About this book: (from the publisher) In the summer of 2000, David Hlavsa and his wife Lisa Holtby embarked on a pilgrimage. After trying for three years to conceive a child and suffering through the monthly cycle of hope and disappointment, they decided to walk the Camino de Santiago, a joint enterprise—and an act of faith—they hoped would strengthen their marriage and prepare them for parenthood.
Though walking more than 400 miles across the north of Spain turned out to be more difficult than they had anticipated, after a series of misadventures, including a brief stay in a Spanish hospital, they arrived in Santiago. Shortly after their return to Seattle, Lisa became pregnant, and the hardships of the Camino were no comparison to what followed: the stillbirth of their first son and Lisa’s harrowing second pregnancy.
Walking Distance is a moving and disarmingly funny book, a good story with a happy ending—the safe arrival of David and Lisa’s second son, Benjamin. David and Lisa get more than they bargained for, but they also get exactly what they wanted: a child, a solid marriage, and a richer life.
About the author: David Hlavsa heads the Theatre Arts Department of Saint Martin’s University, where he has been teaching, acting, directing, and playwriting since 1989. Find him online at DavidHlavsa.com.
Genre: Non-fiction/Memoir/Family & Relationships/Philosophy
If this book were a movie, I would rate it: PG-13
Reminds me of: Wild by Cheryl Strayed
Will especially appeal to: Anyone who has walked the hard road of infertility or suffered a stillbirth; anyone who has walked the Camino de Santiago (or wants to)
[Tweet “Masterfully written, surprisingly funny, deeply human. Walking Distance @DavidHlavsa”]
My take: Several reasons prompted me to say yes to reading this book: one, the author and his wife struggled through infertility for many years; we have that in common. Two, they live in my part of the world. Three, they walked the Camino de Santiago; while we do not yet have that in common, it’s not outside the realm of possibility that someday we might, and that potential intrigues me.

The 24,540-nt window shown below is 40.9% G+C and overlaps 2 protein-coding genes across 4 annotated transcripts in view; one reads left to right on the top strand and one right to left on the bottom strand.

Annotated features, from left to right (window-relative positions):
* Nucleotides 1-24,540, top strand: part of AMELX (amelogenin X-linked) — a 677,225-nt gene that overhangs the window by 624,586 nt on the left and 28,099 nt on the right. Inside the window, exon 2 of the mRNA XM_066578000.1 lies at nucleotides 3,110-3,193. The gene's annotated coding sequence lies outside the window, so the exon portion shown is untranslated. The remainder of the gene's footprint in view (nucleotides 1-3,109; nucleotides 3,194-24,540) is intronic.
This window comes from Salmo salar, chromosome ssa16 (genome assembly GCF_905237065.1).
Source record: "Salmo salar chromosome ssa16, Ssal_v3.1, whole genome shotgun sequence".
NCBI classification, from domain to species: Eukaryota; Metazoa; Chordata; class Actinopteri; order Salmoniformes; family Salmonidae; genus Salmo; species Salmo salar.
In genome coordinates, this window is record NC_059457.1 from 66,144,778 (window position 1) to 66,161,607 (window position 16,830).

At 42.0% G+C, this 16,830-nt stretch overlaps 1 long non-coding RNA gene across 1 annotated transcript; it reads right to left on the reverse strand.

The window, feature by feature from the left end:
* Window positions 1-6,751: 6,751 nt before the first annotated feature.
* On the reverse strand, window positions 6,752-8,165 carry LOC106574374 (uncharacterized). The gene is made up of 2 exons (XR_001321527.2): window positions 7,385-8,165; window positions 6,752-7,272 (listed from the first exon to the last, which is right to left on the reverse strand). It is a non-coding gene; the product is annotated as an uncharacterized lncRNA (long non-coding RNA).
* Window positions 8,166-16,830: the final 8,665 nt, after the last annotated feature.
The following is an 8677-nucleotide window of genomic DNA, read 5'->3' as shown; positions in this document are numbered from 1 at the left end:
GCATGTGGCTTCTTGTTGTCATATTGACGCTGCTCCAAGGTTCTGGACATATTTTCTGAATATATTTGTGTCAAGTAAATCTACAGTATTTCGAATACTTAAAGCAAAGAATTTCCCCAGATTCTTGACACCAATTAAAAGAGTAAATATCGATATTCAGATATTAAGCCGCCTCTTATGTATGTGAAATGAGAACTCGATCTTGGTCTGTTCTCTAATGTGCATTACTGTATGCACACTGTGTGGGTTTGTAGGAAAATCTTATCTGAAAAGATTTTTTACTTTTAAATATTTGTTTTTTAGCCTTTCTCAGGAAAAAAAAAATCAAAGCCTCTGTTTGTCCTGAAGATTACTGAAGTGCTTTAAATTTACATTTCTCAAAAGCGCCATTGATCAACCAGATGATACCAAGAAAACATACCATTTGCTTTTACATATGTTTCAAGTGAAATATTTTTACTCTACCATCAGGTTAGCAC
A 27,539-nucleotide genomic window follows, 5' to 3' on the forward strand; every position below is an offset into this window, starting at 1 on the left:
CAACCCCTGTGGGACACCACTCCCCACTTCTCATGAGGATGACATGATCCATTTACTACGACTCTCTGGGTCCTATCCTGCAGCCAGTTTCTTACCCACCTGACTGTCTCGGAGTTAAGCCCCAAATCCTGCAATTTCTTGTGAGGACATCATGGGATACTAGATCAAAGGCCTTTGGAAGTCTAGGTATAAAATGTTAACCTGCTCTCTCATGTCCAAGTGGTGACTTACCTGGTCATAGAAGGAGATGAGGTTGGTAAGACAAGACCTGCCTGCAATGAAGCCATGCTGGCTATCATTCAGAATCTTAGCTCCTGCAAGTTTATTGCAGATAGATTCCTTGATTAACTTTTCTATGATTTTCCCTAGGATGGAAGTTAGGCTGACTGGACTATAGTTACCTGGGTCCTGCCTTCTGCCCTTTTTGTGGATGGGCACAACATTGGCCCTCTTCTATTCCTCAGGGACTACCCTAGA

David Hlavsa’s story is several things. It’s a travelogue of sorts, with twists. It’s an exploration of faith. He refers to travel as an expression of faith, and though he doesn’t say this outright, as a seeking of faith, which is what I found this memoir to be. Agnostic by his own admission, Hlavsa’s walking The Walk struck me as his way of exploring, examining, and experiencing Roman Catholic Christianity. His story is also, above all, a love letter to his wife. This is perhaps what I enjoyed most about it, for though he speaks plainly about quirks and idiosyncrasies on both sides, his abiding love for his wife shines beautifully.
Hlavsa has an artful way of expression that I found particularly appealing. This line, for instance: “The entire length of the Camino is impossibly layered with history, myth, legend, rumor, literary reference, local tradition, and religious anecdote. Story upon story in an absurd, indigestible Dagwood sandwich of narrative.” (p. 27)
Or this description of a Seattle winter “in which every day looks like the inside of a burned-out light bulb and feels like the underside of a slug.” (p. 78) Um, yeah. Pretty much nailed it.
I was not expecting the humor of this book, and I mean LOL funny. I don’t normally purpose to read books that are meant to be humorous, so when one is, it tends to catch me off-guard. In this case, in the most delightful way. Particularly wonderful is his description of how he made his “baby Spanish” work for him.
Though I don’t agree with all of his philosophical conclusions, I found his story to be touching and deeply human. When I finished, I felt I’d been given a glimpse into a thoughtful, articulate, intelligent soul, and this enriched me. It also gave me my first flickering interest in walking the Camino de Santiago myself…someday.
Thanks to the author for providing me a free copy to review. All opinions are mine.
After words: Is walking the Camino de Santiago on your bucket list? If not, what is?